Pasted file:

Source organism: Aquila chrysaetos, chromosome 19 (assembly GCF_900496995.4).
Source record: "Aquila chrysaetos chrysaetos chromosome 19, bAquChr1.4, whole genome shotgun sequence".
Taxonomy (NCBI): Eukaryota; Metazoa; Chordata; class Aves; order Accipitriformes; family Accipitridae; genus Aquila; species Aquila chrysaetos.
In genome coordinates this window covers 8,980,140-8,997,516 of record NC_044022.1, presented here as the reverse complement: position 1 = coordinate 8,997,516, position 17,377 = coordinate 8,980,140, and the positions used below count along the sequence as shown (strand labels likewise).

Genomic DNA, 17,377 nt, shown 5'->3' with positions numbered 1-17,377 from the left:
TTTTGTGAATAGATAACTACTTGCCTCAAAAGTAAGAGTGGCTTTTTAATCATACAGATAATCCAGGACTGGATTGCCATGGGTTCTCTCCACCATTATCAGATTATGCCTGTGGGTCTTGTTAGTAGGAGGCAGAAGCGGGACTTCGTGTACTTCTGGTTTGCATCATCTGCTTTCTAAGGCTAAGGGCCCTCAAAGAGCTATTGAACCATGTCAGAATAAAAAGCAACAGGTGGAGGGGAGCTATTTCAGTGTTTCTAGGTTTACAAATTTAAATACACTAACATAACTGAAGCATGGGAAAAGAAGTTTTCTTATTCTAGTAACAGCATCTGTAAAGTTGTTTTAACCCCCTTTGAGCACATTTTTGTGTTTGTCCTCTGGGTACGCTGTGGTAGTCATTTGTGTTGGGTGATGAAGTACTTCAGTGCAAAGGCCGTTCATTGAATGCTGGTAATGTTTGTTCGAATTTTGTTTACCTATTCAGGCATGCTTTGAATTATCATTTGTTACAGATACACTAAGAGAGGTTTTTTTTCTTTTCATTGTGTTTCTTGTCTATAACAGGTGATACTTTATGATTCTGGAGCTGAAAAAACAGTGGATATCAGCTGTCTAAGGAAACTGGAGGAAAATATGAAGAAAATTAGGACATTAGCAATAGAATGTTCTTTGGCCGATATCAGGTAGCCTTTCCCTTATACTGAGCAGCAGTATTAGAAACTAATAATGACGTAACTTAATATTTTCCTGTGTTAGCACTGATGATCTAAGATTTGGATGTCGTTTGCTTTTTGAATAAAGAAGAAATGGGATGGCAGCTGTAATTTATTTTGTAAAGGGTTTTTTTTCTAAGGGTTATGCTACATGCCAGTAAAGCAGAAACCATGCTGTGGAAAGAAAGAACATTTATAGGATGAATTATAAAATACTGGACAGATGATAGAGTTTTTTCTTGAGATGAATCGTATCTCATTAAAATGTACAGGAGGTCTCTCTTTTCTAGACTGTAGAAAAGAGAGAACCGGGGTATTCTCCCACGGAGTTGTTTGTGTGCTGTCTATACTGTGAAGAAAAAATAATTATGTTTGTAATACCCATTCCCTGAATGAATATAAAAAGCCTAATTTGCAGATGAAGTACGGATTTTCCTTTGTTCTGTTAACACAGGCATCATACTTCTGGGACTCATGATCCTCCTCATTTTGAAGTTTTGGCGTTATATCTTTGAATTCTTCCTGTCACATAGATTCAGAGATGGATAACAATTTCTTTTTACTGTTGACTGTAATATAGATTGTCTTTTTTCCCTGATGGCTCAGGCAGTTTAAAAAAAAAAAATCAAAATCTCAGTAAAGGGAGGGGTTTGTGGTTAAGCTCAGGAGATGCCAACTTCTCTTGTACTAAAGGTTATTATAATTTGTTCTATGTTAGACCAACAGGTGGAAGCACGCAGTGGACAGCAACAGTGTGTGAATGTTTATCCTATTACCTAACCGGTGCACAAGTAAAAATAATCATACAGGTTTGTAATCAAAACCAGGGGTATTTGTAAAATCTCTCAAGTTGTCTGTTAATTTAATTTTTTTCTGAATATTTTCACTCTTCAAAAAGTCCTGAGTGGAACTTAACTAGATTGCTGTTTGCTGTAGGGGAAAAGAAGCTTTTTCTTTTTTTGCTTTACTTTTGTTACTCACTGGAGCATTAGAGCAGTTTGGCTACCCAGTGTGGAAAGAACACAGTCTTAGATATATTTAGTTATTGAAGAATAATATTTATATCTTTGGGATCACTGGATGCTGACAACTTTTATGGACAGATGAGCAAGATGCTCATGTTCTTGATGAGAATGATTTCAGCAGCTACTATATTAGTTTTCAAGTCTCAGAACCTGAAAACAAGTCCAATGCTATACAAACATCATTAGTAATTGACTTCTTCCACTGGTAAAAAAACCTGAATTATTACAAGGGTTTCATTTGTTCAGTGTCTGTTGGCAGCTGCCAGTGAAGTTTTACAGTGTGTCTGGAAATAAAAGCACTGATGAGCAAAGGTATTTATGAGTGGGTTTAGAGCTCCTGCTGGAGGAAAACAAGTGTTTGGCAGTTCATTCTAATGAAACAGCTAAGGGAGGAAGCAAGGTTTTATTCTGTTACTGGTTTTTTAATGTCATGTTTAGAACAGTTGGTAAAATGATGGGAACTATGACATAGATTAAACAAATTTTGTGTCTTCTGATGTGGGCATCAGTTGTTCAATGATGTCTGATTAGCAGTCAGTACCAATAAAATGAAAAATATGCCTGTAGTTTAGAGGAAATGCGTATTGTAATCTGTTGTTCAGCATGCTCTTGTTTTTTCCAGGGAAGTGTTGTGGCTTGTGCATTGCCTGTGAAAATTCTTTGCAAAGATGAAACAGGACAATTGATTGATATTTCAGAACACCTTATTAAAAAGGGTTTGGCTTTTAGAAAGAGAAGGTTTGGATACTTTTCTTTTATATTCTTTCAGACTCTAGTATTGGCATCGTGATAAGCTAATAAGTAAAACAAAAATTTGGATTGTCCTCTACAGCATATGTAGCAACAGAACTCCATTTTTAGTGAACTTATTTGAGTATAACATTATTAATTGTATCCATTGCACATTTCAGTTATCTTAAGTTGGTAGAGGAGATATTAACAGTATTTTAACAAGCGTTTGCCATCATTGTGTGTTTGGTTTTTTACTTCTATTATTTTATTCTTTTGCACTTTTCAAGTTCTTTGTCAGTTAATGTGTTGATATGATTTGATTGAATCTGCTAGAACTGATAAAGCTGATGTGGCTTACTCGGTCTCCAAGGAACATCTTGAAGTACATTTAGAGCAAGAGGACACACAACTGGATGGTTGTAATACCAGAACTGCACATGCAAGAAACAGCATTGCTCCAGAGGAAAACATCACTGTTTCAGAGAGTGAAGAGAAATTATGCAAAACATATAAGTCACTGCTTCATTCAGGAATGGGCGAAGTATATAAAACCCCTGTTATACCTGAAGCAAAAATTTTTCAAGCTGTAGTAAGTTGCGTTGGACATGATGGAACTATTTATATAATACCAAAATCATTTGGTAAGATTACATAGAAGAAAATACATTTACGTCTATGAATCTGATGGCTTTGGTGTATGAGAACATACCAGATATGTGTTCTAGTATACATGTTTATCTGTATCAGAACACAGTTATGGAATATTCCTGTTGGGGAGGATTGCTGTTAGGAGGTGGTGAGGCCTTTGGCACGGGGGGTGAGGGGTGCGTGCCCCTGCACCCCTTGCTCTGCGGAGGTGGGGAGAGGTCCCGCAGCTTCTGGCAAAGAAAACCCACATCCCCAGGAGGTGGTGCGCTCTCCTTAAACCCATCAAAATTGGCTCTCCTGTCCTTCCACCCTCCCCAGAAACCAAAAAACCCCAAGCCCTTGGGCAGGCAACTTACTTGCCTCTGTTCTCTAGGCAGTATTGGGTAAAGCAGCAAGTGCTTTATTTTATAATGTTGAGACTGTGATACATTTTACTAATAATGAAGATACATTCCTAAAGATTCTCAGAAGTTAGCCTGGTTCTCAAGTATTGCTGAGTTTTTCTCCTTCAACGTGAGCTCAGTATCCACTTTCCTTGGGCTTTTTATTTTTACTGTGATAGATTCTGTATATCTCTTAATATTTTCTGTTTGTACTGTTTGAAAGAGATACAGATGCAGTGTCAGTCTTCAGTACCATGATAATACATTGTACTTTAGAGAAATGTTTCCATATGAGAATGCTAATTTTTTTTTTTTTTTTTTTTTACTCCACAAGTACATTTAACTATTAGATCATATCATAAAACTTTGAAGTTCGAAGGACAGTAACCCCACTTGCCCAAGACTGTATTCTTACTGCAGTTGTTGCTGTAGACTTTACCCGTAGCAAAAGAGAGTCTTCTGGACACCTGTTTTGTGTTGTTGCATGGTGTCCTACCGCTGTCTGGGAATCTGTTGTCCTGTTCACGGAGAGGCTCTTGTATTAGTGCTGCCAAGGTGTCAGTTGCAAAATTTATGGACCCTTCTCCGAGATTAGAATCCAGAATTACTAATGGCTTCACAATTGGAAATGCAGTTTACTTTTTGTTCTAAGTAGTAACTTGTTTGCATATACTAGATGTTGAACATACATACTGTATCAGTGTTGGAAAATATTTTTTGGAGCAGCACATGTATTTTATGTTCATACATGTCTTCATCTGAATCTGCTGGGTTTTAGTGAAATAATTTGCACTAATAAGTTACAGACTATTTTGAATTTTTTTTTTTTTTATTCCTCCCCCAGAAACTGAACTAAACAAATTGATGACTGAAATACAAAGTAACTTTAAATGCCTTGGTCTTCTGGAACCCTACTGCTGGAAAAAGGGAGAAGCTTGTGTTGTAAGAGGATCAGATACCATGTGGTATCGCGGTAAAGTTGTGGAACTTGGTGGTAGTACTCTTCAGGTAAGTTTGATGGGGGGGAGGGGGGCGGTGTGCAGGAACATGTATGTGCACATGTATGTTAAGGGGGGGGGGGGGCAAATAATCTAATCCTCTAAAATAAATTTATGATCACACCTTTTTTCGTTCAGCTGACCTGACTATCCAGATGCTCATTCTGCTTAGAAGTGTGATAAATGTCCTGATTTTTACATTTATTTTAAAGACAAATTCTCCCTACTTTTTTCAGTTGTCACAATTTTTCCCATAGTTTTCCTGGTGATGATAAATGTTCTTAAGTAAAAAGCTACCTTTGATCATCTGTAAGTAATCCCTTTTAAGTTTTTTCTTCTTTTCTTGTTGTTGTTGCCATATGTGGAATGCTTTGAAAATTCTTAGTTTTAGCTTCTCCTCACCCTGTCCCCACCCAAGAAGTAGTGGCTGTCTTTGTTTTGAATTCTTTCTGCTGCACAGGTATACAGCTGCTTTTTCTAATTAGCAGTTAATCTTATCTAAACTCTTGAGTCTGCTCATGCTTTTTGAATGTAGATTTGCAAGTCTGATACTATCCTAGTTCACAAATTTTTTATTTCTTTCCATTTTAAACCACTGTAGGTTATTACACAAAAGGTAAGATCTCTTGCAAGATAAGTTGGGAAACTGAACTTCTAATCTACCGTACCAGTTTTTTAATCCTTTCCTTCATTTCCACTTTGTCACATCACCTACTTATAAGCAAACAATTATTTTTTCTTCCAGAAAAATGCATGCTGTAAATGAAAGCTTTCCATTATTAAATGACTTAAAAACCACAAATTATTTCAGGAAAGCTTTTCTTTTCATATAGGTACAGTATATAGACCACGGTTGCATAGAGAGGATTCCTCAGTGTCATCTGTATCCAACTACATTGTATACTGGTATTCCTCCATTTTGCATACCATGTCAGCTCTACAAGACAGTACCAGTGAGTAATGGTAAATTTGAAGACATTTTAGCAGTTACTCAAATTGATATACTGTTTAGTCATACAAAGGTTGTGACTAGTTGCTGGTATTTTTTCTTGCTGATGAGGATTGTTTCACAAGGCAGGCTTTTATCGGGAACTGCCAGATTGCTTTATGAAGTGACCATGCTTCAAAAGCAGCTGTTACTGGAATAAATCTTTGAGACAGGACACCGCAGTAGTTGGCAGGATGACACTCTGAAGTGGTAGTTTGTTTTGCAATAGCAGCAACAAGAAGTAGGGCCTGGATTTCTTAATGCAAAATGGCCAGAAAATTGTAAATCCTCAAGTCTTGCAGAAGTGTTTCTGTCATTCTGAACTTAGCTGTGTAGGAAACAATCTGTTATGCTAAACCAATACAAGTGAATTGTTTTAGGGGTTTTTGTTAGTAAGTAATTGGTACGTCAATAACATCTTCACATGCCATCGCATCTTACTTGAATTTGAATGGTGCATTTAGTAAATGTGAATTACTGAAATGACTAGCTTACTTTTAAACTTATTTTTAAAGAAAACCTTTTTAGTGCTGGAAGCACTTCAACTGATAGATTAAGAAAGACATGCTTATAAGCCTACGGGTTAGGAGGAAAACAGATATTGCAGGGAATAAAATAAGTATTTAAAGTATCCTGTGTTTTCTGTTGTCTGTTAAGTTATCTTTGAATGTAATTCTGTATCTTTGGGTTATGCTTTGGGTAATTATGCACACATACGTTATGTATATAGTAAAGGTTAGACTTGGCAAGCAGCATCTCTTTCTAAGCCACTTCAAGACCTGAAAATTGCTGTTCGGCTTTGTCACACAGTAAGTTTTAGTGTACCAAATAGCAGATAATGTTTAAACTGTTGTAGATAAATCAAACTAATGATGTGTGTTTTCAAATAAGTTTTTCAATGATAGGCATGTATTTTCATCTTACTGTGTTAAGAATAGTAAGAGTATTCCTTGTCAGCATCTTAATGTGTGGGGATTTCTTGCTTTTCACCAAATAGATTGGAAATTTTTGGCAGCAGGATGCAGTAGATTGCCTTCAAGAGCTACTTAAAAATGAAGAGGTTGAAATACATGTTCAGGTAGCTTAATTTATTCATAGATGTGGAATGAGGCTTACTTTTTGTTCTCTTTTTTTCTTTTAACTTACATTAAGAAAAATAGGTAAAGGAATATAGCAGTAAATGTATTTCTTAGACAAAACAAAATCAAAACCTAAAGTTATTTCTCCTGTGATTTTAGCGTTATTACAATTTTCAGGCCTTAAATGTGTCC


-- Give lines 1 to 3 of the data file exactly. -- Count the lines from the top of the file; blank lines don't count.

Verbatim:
Source organism: Aquila chrysaetos, chromosome 19 (assembly GCF_900496995.4).
Source record: "Aquila chrysaetos chrysaetos chromosome 19, bAquChr1.4, whole genome shotgun sequence".
Taxonomy (NCBI): Eukaryota; Metazoa; Chordata; class Aves; order Accipitriformes; family Accipitridae; genus Aquila; species Aquila chrysaetos.